By Stephen Greenwell
As part of the Cullen College of Engineering's continued effort to provide robust and diverse learning opportunities, students can now apply to be part of the first cohort ever at the University of Houston for the National Academy of Engineering's Grand Challenges Scholars Program.
Dan W. Burleson, Ph.D., an instructional associate professor with the First Year Experience and the Director for the Engineering Student Innovation and Design Experience (ESIDE), is spearheading the college's effort to establish the program. He saw it as a natural extension of the First Year Experience, which currently engages students with projects centered around the NAE Grand Challenges.
“The Grand Challenges program itself is meant to have more longevity than just a single project,” he said, comparing it to a distinction like graduating with honors that could be put on a resume. “It's about giving students a full experience in engineering and beyond, and bringing in some components that aren't typically in an engineering curriculum. That's where you see an entrepreneurship component, a multicultural component, a social consciousness component.”
According to the NAE Grand Challenges for Engineering website, the challenges were created in 2008 to present a vision of what engineering needs to deliver to all people in the 21st century. In just 15 words, the vision it calls for is: “Continuation of life on the planet, making our world more sustainable, secure, healthy and joyful.” This was based on 14 goals that the NAE recognized as necessary to deliver this vision in the 21st century.
These 14 goals and the challenges program have been adapted into the Grand Challenges Scholars Program, which identifies 5 competencies for students:
- Talent Competency:
mentored research or creative experience on a Grand Challenge-like topic.
- Multidisciplinary Competency:
understanding multidisciplinarity of engineering systems solutions developed through personal engagement.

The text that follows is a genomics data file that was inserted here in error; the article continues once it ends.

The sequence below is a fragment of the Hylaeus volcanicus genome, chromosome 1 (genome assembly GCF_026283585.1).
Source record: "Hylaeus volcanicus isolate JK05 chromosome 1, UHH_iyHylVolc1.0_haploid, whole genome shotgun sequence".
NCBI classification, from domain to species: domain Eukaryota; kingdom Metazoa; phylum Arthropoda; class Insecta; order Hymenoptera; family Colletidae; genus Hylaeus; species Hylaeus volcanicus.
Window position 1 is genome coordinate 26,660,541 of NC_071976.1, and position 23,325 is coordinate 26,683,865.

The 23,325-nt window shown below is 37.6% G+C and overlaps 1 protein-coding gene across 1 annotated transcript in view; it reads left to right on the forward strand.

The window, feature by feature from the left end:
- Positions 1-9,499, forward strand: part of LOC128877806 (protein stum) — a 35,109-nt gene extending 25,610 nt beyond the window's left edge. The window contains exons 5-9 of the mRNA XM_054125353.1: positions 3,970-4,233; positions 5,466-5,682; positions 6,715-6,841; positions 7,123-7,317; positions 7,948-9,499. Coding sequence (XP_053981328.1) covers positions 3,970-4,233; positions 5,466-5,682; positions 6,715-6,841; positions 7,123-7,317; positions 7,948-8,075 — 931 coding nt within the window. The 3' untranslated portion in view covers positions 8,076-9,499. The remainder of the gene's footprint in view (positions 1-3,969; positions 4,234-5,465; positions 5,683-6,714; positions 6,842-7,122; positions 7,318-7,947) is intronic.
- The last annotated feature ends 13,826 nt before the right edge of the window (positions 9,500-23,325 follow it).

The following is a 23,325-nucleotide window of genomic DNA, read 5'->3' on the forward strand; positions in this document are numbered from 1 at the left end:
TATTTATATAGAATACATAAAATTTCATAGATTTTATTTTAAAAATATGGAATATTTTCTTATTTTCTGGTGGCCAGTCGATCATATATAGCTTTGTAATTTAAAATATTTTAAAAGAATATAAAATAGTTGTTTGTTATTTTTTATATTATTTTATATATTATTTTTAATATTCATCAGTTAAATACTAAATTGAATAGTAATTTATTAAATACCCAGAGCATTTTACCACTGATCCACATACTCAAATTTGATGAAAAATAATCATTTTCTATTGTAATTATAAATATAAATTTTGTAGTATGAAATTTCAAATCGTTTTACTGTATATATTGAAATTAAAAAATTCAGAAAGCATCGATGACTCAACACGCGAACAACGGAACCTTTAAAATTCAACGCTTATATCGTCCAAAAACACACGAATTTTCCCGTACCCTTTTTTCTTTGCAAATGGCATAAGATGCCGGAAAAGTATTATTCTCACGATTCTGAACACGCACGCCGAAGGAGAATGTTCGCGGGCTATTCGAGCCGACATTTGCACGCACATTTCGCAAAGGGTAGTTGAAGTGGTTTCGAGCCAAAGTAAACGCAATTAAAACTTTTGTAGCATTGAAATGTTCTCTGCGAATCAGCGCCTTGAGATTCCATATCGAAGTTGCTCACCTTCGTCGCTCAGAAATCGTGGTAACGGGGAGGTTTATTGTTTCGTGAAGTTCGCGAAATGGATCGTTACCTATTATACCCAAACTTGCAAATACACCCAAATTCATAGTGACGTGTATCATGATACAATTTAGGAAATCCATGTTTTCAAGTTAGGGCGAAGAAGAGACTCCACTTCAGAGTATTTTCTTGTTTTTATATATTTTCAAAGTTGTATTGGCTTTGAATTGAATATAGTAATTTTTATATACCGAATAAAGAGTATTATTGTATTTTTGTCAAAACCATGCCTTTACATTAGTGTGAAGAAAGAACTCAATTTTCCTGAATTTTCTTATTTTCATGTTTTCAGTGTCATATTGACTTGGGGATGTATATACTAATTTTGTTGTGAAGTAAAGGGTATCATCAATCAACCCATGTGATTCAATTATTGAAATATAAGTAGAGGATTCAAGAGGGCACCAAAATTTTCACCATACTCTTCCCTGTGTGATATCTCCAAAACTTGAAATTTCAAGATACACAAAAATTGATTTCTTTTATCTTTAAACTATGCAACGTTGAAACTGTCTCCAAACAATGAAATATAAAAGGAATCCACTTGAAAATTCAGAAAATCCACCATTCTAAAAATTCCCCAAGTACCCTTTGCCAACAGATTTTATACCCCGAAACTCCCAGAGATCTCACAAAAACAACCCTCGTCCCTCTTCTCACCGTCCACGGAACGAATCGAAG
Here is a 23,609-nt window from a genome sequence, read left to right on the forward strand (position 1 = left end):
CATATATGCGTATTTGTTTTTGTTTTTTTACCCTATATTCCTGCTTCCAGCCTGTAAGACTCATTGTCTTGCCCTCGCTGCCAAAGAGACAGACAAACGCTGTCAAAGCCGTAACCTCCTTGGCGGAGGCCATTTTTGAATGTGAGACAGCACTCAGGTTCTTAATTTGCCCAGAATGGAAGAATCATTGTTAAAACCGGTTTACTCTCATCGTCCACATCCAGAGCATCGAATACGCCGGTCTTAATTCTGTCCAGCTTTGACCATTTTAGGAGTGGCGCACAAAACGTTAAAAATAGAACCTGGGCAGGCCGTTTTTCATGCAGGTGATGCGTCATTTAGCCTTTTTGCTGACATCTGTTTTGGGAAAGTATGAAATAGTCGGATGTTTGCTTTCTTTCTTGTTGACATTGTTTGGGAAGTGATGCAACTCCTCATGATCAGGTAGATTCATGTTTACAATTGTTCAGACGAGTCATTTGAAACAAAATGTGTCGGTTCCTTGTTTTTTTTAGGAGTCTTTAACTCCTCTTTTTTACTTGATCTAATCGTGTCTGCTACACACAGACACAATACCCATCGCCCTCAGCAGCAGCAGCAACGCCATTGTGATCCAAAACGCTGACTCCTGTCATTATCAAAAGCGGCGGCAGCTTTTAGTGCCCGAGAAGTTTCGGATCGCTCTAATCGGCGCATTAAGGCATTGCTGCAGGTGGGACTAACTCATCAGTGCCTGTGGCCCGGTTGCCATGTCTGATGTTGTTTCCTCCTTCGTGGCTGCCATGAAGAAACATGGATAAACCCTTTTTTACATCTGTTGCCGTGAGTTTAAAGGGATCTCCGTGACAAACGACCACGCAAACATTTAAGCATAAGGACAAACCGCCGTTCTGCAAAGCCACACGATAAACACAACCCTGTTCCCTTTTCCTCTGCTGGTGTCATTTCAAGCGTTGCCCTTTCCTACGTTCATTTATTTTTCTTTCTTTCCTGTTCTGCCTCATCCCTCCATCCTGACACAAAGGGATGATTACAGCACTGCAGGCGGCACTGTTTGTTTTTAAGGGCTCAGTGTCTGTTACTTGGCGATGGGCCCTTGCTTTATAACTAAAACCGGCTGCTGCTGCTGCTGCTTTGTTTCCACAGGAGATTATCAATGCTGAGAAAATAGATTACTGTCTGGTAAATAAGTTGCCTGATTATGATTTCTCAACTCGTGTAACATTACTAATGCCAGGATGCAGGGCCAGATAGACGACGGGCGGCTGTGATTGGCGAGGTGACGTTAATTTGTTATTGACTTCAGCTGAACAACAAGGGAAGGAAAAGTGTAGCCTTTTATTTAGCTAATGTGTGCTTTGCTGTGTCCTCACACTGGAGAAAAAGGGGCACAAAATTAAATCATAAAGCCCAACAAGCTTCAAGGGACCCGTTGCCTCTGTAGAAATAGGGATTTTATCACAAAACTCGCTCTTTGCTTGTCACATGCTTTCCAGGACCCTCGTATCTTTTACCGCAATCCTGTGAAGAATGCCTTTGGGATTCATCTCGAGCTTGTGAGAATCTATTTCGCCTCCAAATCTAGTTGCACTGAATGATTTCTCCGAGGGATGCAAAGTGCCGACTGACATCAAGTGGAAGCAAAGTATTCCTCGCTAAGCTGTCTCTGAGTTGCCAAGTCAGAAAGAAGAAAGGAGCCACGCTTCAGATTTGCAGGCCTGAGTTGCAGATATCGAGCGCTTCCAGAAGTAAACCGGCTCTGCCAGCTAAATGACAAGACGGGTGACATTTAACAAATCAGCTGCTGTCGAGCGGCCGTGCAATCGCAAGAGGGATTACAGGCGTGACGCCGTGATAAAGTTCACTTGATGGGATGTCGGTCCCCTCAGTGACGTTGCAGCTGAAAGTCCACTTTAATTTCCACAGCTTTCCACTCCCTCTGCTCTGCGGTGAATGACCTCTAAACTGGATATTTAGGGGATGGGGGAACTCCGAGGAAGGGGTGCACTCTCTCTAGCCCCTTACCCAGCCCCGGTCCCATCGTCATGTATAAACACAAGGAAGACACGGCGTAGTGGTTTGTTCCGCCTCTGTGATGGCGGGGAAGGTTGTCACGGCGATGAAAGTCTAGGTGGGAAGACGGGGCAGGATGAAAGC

- Viable Business or Entrepreneurship Competency:
understanding, preferably developed through experience, of the necessity of a viable business model for solution implementation.
- Multicultural Competency:
understanding different cultures, preferably through multicultural experiences, to ensure cultural acceptance of proposed engineering solutions.
- Social Consciousness Competency:
understanding that engineering solutions should primarily serve people and society reflecting social consciousness.
While the program has an emphasis on cross-disciplinary learning, Burleson stressed that technical knowledge was an important part.
“You have research, and that's an emphasis of our program, getting students engaged in research, highly technical co-ops or internships, and getting them that experience,” he said. “But what they saw across the country at some of these programs was just a really highly engaged group of students. We have a lot of students that are interested in having a more broad scope of study.”
Students must also pair up with a professor to do research, which Burleson identified as an important part of the program. As part of the application process, students have to identify a potential faculty member to work with, although Burleson said they will be hosting open houses and mixers to publicize the program and to allow the interested parties to meet.
“This is encouraging mentorship, and having faculty mentors engaging with undergrads,” he said. “The way academia works is that a lot of the mentorship tends to happen at the graduate level because you have faculty and graduate students working together. This program is bringing that mentorship down farther to the undergraduate level. Students are gaining an additional network that they might not have already had access to.”
Burleson added that the program would also allow the college to leverage their existing research efforts through the Office of Undergraduate Research and Major Awards (OURMA), and existing design, innovation and entrepreneurship efforts through ESIDE and the Engineering Program for Innovation and Entrepreneurship (EPIE).
Applications for students opened in October. The program consists of regular mentor meetings, a Grand Challenge Seminar Series, and a NAE Grand Challenge Summit featuring efforts made by the scholars.
The program is open to undergraduates, although Burleson noted that they were targeting sophomores and juniors, since it was a multi-year effort. Students should be highly-motivated to apply technical knowledge to all five of the competency areas.
Learn more about the Grand Challenges Program at the Cullen College of Engineering